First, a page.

If someone you love has a drinking problem, you may be struggling with a number of painful emotions, including shame, fear, anger, and self-blame. The problem may be so overwhelming that it seems easier to ignore it and pretend that nothing is wrong. But in the long run denying it will be more damaging to you, other family members, and the person with the drinking problem.

WHAT NOT TO DO

  • Don’t attempt to punish, threaten, bribe, or preach.
  • Don’t try to be a martyr. Avoid emotional appeals that may only increase feelings of guilt and the compulsion to drink or use other drugs.
  • Don’t cover up or make excuses for the alcoholic or problem drinker or shield them from the realistic consequences of their behavior.
  • Don’t take over their responsibilities, leaving them with no sense of importance or dignity.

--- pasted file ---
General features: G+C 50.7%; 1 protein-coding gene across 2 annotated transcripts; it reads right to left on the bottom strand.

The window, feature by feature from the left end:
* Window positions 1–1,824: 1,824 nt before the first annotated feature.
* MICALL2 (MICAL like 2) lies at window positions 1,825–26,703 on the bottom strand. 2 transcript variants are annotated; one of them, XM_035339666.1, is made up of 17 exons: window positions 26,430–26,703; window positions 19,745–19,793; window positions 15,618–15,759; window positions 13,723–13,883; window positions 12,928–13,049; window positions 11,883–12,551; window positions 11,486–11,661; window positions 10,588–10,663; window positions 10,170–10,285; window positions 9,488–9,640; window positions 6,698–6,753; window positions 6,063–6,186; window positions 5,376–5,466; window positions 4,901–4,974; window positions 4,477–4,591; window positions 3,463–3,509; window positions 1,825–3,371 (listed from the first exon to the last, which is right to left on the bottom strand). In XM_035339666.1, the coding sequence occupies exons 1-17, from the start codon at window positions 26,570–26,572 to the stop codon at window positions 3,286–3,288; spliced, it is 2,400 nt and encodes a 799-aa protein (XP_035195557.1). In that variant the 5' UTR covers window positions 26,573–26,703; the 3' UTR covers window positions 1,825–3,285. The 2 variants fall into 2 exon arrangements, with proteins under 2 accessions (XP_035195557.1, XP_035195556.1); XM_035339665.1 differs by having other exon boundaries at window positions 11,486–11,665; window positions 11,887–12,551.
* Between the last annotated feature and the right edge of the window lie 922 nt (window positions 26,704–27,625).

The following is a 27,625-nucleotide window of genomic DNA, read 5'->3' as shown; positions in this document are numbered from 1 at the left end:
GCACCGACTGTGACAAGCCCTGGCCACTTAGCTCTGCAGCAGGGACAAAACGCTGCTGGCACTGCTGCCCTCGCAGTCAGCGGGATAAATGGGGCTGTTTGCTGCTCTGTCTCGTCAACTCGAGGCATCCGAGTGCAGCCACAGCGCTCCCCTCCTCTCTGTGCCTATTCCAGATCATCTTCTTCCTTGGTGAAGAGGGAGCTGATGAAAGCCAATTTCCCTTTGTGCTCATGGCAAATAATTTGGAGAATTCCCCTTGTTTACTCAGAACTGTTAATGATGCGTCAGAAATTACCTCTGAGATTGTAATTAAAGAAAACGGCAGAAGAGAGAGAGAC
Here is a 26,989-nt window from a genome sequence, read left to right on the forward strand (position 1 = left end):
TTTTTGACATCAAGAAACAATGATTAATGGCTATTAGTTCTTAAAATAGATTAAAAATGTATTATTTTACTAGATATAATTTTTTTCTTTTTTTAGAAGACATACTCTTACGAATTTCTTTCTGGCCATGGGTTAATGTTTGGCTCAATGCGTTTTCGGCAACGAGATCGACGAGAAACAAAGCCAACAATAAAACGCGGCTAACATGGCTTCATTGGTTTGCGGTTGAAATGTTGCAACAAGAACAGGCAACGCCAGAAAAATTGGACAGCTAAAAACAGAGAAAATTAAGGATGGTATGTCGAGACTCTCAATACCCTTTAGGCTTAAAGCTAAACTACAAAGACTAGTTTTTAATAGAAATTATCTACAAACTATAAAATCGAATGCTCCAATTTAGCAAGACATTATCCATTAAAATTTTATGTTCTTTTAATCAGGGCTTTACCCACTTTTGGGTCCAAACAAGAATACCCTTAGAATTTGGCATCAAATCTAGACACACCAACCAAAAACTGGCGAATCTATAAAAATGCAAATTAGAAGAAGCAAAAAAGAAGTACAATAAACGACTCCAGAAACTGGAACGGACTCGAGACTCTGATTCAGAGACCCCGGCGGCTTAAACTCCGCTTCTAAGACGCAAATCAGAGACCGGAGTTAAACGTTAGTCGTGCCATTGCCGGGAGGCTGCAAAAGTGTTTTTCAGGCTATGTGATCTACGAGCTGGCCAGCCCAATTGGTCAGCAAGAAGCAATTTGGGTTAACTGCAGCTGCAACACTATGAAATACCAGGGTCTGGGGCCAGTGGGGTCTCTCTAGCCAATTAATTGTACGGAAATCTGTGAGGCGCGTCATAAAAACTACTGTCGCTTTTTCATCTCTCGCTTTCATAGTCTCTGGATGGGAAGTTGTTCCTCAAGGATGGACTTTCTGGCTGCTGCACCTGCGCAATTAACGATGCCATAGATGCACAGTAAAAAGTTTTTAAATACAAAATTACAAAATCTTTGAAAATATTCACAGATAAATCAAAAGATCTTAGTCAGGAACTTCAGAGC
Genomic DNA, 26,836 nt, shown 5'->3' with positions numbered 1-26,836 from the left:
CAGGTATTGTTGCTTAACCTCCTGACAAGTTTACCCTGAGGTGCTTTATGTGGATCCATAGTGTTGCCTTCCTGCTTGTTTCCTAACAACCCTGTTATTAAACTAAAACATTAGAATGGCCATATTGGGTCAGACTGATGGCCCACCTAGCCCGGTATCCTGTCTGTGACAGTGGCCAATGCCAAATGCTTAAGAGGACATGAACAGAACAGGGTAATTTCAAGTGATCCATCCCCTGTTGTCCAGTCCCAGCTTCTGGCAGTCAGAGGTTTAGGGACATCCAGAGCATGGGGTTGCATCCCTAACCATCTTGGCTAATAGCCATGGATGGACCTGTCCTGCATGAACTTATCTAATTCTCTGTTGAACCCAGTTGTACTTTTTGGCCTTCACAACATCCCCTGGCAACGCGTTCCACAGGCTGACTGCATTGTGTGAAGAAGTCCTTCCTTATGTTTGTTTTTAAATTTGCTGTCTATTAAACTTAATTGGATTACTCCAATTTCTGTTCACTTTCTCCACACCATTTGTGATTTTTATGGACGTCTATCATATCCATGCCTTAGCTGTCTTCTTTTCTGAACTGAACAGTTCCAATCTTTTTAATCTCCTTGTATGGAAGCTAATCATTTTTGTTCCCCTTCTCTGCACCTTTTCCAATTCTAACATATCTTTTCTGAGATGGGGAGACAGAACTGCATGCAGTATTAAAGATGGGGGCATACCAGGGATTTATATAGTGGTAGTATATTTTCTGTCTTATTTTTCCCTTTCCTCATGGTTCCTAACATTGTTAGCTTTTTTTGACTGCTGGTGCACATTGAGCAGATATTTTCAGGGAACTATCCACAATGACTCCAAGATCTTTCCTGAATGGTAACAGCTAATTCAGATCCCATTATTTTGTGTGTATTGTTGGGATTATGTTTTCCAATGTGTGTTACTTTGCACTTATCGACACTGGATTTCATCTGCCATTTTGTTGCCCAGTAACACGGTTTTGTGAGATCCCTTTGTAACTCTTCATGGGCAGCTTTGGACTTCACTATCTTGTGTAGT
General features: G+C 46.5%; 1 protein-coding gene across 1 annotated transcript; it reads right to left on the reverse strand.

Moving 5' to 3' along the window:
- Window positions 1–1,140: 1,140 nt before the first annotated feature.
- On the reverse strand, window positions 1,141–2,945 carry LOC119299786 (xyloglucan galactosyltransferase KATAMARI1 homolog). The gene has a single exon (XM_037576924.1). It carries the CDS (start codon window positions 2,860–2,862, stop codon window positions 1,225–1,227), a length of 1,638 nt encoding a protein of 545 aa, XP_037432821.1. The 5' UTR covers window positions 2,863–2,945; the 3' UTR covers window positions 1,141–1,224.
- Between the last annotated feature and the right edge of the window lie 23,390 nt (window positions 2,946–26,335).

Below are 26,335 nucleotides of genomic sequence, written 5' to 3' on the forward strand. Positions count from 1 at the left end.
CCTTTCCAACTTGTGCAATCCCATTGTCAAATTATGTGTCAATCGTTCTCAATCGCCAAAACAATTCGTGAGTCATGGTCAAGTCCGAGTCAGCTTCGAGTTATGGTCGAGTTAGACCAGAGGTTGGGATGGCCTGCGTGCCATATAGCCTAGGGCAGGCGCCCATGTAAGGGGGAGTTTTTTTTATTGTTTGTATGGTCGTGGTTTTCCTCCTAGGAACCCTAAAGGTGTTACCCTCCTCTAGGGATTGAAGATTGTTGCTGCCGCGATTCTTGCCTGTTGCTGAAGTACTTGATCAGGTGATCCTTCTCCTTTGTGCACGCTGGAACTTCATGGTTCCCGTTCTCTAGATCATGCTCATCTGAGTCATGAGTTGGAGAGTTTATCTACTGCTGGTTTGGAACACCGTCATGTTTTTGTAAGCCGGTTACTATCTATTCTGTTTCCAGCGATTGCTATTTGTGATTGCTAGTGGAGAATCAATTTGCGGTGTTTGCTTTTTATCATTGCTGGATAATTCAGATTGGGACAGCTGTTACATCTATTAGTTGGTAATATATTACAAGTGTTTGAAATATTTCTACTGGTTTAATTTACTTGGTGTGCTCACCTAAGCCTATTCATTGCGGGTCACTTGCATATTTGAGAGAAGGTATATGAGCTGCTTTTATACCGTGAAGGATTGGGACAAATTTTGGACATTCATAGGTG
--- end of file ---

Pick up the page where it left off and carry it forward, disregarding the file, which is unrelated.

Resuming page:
• Don’t hide or dump bottles, throw out drugs, or shelter them from situations where alcohol is present.
  • Don’t argue with the person when they are impaired.
  • Don’t try to drink along with the problem drinker.
  • Above all, don’t feel guilty or responsible for another’s behavior.
  • Adapted from: National Clearinghouse for Alcohol & Drug Information
  • You cannot force someone you love to stop abusing alcohol. As much as you may want to, and as hard as it is to watch, you cannot make someone stop drinking. The choice is up to them.
  • Don’t expect the person to stop drinking and stay sober without help. Your loved one will need treatment, support, and new coping skills to overcome a serious drinking problem.
  • Recovery is an ongoing process. Recovery is a bumpy road, requiring time and patience. An alcoholic will not magically become a different person once sober. And the problems that led to the alcohol abuse in the first place will have to be faced.